Journal article

Low-temperature electron microscopy for the study of polysaccharide ultrastructures in hydrogels. I. Theoretical and technical considerations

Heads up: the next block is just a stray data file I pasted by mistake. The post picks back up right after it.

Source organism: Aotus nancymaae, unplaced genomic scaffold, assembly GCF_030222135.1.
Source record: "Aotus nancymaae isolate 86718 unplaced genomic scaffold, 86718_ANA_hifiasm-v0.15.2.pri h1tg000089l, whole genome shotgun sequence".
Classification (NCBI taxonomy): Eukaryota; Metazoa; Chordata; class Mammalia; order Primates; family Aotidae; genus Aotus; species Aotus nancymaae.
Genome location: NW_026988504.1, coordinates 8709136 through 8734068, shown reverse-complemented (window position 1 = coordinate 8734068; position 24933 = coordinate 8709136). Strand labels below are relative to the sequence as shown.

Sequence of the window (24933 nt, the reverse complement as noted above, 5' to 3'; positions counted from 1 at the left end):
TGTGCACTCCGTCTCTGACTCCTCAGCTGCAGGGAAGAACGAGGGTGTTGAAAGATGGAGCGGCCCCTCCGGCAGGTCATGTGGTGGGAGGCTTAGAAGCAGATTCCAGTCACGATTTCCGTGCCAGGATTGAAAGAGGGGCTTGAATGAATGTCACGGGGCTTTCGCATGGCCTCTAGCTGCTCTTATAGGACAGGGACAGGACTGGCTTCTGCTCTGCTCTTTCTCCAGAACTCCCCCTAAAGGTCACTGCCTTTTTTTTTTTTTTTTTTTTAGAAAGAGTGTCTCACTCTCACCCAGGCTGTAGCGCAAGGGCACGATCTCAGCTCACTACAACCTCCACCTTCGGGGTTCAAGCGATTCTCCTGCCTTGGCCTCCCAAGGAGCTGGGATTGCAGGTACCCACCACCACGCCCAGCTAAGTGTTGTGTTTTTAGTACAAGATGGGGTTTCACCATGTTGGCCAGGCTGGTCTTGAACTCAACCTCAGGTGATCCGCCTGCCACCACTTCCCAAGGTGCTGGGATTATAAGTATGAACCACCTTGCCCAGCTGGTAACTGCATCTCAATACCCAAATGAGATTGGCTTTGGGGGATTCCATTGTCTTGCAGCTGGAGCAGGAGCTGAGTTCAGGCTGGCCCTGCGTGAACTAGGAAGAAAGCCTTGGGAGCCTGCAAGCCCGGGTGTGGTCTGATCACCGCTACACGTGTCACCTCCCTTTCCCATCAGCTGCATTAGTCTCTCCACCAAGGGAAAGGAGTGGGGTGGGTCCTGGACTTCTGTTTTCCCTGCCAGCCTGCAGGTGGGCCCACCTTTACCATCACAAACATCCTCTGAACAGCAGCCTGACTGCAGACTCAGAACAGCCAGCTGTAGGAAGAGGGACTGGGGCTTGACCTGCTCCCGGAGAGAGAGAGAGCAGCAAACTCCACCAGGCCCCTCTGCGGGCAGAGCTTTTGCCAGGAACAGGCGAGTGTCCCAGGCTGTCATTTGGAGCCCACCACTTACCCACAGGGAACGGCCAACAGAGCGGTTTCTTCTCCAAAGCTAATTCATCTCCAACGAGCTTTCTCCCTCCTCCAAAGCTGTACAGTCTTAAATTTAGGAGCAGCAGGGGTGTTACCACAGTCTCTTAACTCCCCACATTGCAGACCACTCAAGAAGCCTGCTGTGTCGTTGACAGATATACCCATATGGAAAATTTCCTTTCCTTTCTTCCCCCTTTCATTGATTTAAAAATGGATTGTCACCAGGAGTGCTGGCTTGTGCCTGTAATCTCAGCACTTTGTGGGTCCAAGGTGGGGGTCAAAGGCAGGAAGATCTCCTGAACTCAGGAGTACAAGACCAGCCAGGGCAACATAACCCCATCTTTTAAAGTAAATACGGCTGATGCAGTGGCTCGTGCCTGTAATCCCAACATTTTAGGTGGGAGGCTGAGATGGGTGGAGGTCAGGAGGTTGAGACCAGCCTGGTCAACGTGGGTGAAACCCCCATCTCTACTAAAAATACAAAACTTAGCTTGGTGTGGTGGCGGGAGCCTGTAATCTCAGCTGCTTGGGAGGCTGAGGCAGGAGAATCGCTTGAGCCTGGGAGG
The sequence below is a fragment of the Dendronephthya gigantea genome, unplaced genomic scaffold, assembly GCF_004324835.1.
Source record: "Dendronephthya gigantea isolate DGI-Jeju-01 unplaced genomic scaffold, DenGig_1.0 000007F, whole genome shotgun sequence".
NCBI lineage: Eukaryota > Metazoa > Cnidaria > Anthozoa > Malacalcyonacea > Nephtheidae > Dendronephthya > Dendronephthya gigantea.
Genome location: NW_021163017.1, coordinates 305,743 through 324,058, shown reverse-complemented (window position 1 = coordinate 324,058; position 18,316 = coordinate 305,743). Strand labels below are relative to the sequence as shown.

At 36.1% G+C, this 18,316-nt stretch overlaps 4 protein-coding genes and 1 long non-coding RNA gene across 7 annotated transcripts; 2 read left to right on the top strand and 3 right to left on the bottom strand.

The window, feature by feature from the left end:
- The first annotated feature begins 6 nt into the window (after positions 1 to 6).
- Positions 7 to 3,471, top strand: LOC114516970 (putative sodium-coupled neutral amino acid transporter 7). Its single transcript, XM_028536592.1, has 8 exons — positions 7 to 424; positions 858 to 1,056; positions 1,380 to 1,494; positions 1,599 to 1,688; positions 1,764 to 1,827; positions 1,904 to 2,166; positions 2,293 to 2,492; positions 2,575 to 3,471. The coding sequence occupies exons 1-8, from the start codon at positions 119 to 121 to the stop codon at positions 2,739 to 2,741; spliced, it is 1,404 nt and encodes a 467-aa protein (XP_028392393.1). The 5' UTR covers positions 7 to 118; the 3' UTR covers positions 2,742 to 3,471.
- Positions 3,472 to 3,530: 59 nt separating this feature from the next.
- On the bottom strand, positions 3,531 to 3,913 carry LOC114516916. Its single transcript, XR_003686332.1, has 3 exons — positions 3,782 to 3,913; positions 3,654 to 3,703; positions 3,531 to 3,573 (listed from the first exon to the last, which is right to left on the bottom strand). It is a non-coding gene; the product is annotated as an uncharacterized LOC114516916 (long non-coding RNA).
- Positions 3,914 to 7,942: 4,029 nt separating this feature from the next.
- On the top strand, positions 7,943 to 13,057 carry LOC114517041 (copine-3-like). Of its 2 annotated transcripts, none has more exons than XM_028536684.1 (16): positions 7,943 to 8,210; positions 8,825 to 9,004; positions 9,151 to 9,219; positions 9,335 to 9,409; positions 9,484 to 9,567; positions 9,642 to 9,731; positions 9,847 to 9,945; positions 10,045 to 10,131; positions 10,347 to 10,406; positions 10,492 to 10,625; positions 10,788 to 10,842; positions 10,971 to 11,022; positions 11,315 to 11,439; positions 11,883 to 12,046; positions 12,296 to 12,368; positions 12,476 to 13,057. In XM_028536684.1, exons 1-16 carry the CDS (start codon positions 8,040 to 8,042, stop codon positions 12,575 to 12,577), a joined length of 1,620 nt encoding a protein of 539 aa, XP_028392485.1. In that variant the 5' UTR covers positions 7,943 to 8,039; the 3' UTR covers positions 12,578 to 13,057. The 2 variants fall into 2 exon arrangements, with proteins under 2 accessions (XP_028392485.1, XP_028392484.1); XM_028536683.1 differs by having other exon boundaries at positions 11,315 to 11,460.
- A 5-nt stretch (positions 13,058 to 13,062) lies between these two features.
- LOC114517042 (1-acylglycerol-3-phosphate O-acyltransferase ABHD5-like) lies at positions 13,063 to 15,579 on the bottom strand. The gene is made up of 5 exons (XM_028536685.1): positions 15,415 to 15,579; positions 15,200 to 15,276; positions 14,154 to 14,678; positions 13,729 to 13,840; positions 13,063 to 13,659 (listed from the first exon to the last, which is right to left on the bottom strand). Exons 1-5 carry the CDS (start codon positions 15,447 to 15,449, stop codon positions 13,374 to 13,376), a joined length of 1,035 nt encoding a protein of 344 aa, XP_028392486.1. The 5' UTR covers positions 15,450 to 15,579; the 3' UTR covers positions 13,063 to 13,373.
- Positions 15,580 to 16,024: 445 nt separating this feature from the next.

The high-pressure freezing (HPF) technique was applied to the cryo-immobilization of alginate gels and the quality of the freezing analyzed on a TEM by comparison of the segregation pattern of samples of decreasing thickness. Dynamic simulations of heat transfer within an idealized slab of pure water surrounded by two walls of aluminum were performed to illustrate the effect of the heat-transfer coeff. by convection on the cooling rate of the sample. Heat-transfer coeffs. in liq. nitrogen and liq. propane at ambient pressure were measured using a carefully characterized thermocouple and the values incorporated as parameters in heat-transfer simulations to compare the efficiency of the plunge-freezing technique with the high-pressure freezing technique. Values of the heat-transfer coeff. in liq. nitrogen and liq. propane, calcd. between 273 K and 173 K were 670 and 18420 W/m2/K, resp. Based on TEM observations and the results of heat-transfer simulations, the HPF technique was adapted to the cryo-fixation of 50-mm-thick alginate gels. The occurrence of artifacts was rejected because no differences were obsd. in the pattern of cryo-fixed and freeze-substituted samples of various thickness, with and without ethanol as cryo-protectant. A sample thickness of 50 mm was found to ensure an adequate preservation of structures as small as a few nanometers, as verified by TEM and SEM observations. Finally, DSC measurements on alginate solns. and alginate beads revealed that under the exptl. conditions (0-3%), alginate cannot be considered to be an efficient cryo-protectant. [on SciFinder (R)]


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